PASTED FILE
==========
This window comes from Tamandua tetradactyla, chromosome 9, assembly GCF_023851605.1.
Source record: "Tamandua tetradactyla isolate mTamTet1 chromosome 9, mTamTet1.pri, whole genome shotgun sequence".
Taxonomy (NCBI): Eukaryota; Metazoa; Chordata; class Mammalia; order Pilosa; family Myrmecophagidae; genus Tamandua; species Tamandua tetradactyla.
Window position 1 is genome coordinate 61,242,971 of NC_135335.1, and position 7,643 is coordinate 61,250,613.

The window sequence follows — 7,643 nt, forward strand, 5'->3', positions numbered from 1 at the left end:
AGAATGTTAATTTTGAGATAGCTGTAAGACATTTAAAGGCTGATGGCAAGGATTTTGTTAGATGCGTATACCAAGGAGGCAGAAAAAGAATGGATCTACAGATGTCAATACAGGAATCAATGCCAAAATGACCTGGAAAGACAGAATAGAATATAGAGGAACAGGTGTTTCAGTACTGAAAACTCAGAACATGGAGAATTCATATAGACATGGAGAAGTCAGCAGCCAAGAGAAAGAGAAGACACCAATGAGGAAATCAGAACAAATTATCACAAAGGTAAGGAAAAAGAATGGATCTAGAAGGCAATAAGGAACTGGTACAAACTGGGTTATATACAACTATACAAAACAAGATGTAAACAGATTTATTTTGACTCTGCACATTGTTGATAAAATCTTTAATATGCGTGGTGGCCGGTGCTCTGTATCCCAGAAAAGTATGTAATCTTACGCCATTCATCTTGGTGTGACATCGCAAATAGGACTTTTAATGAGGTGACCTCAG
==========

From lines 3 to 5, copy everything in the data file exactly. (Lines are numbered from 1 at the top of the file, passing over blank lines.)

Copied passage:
Taxonomy (NCBI): Eukaryota; Metazoa; Chordata; class Mammalia; order Pilosa; family Myrmecophagidae; genus Tamandua; species Tamandua tetradactyla.
Window position 1 is genome coordinate 61,242,971 of NC_135335.1, and position 7,643 is coordinate 61,250,613.

The window sequence follows — 7,643 nt, forward strand, 5'->3', positions numbered from 1 at the left end: